January: Chanakya Vyas directed a reading of Satish Alekar’s Begum Barve.
February: Aruna Ganesh Ram directed a reading of Caryl Churchill’s Love and Information.
March: M.D. Pallavi and Bindhumalini presented their new work titled Threshold which looks at the musical journey of texts ranging across time, cultures and geographies exploring the question of gender from birth to liberation. This was presented in support collaboration with the British Council, as part of their International Women’s Day celebration.
April: Anuja Ghosalkar brought Drama Queen’s Reading Room, a dramatic reading of letters collected by Anuja Ghosalkar, from the various Reading Rooms hosted across India.
May: Chanakya Vyas directed a Hindi translation of Chinu Modi’s play Swapna Duswapna followed by texts collated from writings of Carl Jung, Susanne K. Langer and Sigmund Freud.
June: Mayura Baweja directed a reading of Mahashweta Devi’s Bayen along with excerpts from Deepika Arwind’s The Playwright is Dead, followed by a discussion on the dearth of women playwrights in India.
July: Spatica Ramanujam and Daya Sakrepatna directed a reading of excerpts from The Lesbian Pillow Book accompanied by a short performance of the play Shiva, directed by Daya Sakrepatna. This was followed by a discussion looking at lesbian identity from inside out.
August: Sathwik N.N. directed a reading of excerpts from Devanur Mahadev’s Edege Bidda Akshara and Riddles in Hinduism by B.R. Ambedkar followed by a discussion on the role that caste plays in the day-to-day understanding of our social fabric and how it manifests in different forms of social, political and cultural control. The discussion was moderated by Mr. Hulikunte Murthy.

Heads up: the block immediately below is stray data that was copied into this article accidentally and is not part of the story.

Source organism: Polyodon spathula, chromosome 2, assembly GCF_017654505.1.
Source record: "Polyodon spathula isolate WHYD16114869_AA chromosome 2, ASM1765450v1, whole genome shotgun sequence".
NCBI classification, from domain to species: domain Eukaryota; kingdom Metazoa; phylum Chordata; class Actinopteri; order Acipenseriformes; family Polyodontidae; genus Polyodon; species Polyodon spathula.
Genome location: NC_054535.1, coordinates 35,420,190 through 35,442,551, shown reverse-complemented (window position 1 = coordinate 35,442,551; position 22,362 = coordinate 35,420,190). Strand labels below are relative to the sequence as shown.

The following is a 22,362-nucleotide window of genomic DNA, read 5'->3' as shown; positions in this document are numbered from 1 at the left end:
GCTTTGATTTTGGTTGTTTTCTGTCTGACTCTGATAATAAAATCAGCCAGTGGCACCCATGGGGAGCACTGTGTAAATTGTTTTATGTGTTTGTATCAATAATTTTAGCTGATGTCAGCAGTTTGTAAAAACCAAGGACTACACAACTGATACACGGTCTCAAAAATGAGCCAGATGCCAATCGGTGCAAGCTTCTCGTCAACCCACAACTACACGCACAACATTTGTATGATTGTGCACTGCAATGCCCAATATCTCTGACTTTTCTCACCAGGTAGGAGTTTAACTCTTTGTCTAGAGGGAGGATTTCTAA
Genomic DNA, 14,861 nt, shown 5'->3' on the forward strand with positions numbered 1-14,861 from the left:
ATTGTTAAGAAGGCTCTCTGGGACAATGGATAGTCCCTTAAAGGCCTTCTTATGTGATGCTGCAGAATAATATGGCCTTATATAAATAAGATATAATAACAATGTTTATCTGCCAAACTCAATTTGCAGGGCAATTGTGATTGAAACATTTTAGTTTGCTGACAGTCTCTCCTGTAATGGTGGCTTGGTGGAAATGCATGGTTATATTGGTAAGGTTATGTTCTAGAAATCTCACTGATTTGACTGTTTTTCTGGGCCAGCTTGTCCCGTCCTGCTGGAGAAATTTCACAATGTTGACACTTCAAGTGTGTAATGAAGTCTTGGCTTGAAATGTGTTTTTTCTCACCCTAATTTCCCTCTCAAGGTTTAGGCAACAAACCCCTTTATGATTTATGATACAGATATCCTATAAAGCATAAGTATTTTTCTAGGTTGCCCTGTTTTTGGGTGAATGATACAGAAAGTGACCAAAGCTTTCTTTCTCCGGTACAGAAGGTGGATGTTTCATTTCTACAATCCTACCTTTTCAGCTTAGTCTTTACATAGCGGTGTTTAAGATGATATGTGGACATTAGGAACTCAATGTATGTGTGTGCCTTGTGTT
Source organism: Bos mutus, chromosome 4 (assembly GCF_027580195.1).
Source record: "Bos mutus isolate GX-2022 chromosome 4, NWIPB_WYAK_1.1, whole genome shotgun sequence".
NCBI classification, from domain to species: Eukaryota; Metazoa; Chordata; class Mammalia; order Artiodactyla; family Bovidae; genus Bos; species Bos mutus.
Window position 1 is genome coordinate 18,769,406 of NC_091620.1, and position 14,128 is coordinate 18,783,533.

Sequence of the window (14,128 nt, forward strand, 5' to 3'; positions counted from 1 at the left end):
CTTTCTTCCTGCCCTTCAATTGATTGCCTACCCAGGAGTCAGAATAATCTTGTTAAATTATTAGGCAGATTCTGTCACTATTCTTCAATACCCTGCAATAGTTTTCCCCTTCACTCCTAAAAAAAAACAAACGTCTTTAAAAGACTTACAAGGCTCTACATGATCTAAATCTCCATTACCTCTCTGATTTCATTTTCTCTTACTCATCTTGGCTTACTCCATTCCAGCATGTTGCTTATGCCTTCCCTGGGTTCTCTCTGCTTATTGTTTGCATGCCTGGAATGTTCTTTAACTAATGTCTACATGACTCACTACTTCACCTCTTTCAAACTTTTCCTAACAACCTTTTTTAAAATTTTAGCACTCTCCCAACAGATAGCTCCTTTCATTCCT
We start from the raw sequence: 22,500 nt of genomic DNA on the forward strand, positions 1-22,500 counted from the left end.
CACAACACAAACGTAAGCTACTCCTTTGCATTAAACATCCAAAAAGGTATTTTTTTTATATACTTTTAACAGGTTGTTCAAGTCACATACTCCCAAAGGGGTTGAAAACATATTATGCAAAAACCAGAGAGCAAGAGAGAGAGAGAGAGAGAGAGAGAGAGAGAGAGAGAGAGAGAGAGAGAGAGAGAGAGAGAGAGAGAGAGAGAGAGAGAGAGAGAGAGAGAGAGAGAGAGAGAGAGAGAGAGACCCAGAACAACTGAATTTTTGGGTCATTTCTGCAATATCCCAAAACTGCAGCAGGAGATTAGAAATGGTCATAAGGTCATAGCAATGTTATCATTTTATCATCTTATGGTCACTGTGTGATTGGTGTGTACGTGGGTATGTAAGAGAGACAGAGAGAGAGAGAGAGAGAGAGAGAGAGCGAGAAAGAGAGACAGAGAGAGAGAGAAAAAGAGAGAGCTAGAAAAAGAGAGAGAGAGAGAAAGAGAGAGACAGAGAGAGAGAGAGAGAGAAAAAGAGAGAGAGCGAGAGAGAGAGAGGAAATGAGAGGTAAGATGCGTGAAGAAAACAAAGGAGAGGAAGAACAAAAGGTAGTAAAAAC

September: Prof. Sundar Sarukkai presented a talk on the nature of philosophy using a section of Nagarjuna’s Mūlamādhymakakārikā.
October/November: Kafeel Jafri performed Dastangoi. He narrated the dastaan of Amar Aiyar fighting the Villain, Afraasiyab, who keeps sending his magicians to capture and kill Hamza. But Amar being a trickster, succeeds in defeating them one after the other. Every daastan is a narration of one or more of these confrontations and vivid descriptions of the place, characters and events.
December: Prof. Rashmi Devi Sawhney, Aditya Sondhi and Sultana Zena lead a session on how censorship plays out across different media, regions, historical periods and legal regimes, drawing upon texts ranging from film clips, play scripts, lists of cuts demanded by CBFC, public accounts of protagonists to excerpts from court judgements and legal Acts.
We would like to thank Space Untitled and British Council for their support and collaboration.
And our audiences who have engaged with us and embraced the program!